Author + information
- Received August 12, 2011
- Revision received October 12, 2011
- Accepted October 28, 2011
- Published online February 1, 2012.
- Salvatore Brugaletta, MD⁎,†,
- Victoria Martin-Yuste, MD†,‡,
- Teresa Padró, PhD§,
- Luis Alvarez-Contreras, MD†,
- Josep Gomez-Lara, MD⁎,
- Hector M. Garcia-Garcia, MD, PhD⁎,
- Clarissa Cola, MD‡,
- Giovanna Liuzzo, MD, PhD∥,
- Monica Masotti, MD, PhD†,
- Filippo Crea, MD, PhD∥,
- Lina Badimon, PhD§,
- Patrick W. Serruys, MD, PhD⁎ and
- Manel Sabaté, MD, PhD†,⁎ ()
- ↵⁎Reprint requests and correspondence:
Dr. Manel Sabaté, Department of Cardiology, Thorax Institute, Hospital Clinic, University of Barcelona, 08036 Barcelona, Spain
Objectives This study sought to assess the vascular function in patients with chronic total coronary occlusions (CTO) immediately after successful percutaneous recanalization and its relation with the pre-existing collateral circulation.
Background CTOs represent a long-acting occlusion of a coronary vessel, in which the progressively developed collateral circulation may limit ischemia and symptoms. However, it is unknown if the coronary segment distal to the occlusion has a preserved vascular function.
Methods We prospectively enrolled 19 consecutive patients, after percutaneous coronary intervention of a CTO. Luminal diameter, measured by quantitative coronary angiography, and coronary blood flow at level of epicardial coronary artery distal to the treated CTO was assessed before and after administration of acetylcholine (Ach), adenosine, and nitroglycerin (NTG). Collaterals were assessed angiographically by grading of Rentrop and of collateral connections (CC1: threadlike continuous connection; CC2: side branch–like connection).
Results Overall, Ach and adenosine caused coronary artery vasoconstriction (p = 0.001 and p = 0.004, respectively), whereas NTG failed to induce vasodilation (p = 0.084). Coronary blood flow significantly decreased with Ach (p = 0.005), significantly increased with NTG (p = 0.035), and did not change with adenosine (p = 0.470). Patients with CC2 collaterals (n = 8) had less vasoconstriction response and reduction in coronary blood flow after Ach (p = 0.005 and p = 0.008, respectively), and better vasomotor response to NTG (p = 0.029) than patients with CC1 collaterals (n = 11).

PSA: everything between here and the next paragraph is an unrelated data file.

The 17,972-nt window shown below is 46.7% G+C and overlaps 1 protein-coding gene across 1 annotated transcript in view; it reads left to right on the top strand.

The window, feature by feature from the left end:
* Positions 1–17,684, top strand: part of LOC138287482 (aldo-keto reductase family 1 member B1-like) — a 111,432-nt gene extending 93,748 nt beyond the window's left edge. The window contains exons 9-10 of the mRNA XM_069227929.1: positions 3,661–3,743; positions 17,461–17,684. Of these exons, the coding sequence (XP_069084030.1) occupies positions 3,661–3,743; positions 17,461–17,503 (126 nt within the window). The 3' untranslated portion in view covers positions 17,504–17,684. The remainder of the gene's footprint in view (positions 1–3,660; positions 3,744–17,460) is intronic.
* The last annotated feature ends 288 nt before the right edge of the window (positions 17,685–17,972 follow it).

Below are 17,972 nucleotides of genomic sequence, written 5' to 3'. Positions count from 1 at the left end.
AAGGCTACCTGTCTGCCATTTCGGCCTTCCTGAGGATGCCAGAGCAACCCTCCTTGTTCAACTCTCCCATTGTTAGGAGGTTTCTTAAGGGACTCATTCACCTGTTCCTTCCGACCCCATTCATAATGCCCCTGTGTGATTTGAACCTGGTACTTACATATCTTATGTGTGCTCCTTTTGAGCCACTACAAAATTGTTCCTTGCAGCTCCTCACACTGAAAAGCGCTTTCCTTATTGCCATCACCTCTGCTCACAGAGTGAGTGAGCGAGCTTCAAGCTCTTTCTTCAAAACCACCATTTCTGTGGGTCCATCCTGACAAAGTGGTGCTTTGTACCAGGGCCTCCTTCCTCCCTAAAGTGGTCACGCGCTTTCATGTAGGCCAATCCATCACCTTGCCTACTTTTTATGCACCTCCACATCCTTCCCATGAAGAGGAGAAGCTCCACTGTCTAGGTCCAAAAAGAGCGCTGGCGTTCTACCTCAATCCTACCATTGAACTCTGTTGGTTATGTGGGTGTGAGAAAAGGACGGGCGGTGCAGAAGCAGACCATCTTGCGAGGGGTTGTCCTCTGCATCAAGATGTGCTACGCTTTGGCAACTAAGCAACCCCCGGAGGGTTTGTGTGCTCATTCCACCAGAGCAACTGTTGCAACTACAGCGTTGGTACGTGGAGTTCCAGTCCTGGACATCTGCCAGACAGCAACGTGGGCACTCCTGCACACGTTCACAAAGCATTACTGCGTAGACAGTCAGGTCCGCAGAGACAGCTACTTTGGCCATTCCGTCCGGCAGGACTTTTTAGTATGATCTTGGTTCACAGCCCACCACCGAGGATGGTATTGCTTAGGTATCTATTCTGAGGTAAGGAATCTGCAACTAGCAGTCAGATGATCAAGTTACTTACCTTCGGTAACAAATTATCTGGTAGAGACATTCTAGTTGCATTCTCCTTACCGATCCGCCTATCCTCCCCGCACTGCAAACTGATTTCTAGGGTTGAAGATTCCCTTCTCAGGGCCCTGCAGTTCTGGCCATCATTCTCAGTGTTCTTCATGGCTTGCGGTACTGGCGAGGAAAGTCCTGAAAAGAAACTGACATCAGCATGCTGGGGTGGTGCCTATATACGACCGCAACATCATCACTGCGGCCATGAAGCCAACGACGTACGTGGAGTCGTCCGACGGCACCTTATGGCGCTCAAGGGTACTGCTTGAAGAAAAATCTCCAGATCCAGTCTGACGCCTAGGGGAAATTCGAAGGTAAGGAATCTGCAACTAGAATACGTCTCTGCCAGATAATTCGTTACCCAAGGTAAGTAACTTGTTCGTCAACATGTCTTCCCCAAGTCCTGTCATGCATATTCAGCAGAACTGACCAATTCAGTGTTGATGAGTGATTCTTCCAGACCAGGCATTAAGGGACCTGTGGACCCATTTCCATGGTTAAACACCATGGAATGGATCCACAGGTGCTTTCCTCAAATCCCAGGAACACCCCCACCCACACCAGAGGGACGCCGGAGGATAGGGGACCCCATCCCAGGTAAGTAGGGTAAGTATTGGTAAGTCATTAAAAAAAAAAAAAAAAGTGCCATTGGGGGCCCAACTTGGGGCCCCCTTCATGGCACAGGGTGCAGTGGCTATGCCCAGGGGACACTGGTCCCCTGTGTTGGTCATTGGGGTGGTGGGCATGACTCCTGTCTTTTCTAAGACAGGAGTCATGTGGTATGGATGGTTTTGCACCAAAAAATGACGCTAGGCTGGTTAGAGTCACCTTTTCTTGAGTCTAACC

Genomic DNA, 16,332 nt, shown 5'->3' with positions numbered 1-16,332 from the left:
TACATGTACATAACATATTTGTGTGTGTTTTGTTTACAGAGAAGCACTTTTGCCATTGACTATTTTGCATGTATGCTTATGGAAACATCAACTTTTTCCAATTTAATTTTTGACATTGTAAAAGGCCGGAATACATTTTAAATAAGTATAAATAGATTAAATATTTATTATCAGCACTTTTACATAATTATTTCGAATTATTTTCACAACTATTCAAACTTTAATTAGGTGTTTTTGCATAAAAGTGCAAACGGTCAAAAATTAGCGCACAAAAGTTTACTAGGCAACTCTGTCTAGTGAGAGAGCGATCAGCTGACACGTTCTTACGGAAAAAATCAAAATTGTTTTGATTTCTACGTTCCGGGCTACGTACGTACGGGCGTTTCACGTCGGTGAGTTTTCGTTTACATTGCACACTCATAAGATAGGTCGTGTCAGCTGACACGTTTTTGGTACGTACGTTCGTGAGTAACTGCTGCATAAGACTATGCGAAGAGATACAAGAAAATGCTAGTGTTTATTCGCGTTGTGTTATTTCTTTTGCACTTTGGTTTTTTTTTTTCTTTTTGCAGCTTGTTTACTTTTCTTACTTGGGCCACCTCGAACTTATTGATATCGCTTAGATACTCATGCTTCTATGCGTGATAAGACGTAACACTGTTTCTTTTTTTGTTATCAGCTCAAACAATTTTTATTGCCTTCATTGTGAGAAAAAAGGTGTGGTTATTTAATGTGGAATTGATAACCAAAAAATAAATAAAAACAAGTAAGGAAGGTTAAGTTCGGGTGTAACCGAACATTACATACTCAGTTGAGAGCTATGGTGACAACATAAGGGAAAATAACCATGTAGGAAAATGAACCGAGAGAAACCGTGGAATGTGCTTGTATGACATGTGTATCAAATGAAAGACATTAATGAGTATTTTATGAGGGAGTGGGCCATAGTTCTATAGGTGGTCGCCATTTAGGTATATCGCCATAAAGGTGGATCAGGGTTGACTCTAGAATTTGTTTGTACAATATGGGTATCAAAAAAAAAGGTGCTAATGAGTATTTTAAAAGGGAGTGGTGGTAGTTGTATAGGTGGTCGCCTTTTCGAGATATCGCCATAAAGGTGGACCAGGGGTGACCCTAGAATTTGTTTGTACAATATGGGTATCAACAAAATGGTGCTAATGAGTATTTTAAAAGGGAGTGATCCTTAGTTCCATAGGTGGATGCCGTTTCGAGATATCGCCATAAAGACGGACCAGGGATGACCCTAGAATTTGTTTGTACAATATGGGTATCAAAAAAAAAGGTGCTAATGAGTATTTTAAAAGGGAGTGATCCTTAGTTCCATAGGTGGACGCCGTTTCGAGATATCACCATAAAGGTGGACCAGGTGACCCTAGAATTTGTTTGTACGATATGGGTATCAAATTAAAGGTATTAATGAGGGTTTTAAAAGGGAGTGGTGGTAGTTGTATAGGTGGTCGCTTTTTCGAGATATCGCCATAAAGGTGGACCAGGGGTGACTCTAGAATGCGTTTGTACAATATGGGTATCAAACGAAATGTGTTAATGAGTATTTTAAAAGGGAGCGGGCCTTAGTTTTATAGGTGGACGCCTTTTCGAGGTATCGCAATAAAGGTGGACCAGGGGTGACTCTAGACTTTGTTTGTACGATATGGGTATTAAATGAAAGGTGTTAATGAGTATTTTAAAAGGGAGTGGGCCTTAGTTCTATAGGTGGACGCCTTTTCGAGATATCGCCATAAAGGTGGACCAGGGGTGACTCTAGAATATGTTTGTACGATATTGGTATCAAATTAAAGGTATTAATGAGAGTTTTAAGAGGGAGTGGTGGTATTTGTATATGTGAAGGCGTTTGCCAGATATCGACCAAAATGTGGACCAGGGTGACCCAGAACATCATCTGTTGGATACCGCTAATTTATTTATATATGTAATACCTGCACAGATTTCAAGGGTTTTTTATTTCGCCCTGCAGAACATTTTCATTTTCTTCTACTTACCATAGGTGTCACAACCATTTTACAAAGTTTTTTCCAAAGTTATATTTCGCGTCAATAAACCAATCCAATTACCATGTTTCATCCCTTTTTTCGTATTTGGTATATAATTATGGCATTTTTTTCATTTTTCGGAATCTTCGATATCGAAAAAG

Conclusions Significant endothelial and smooth muscle dysfunction is present in the distal segments of successfully recanalized CTOs, and that seems to be more pronounced in the presence of a low grading of collateral circulation.
The endothelium is a key regulator of vascular physiology, and a damaged or dysfunctional endothelium is an initiator of vascular atherosclerosis (1,2). Endothelial dysfunction is a predictor of coronary events in patients with coronary artery disease and is also associated with short-term coronary graft performance (1,3).
Severe endothelial dysfunction has been previously demonstrated in the infarct-related occluded coronary artery during the early phase after thrombotic occlusion (4). Compared with infarct-related occlusion, chronic total occlusions (CTOs), defined as obstructions of a native coronary artery of at least 3 months' duration, with no luminal continuity and a Thrombolysis In Myocardial Infarction (TIMI) flow grade 0, have a totally different pathological substrate (sudden thrombotic occlusion vs. slow fibrocalcific occlusion) and a different pattern of collateral circulation development (5). In particular, whereas in an acute thrombotic occlusion collaterals develop suddenly or if pre-existing can be acutely recruited and may not be able to restore adequate blood requirements, in chronic occlusion, they develop gradually during the progression of a coronary lesion to a CTO, limiting ischemia and symptoms (6,7). At present, there are no available data on whether endothelial function is abnormal in the coronary segment distal to a CTO or whether the presence of collaterals is able to limit it.
The aims of our study were: 1) to assess endothelial and smooth muscle cells' function distal to a CTO immediately after successful recanalization by percutaneous coronary intervention (PCI); and 2) to explore its relationship with the pre-existing collateral circulation.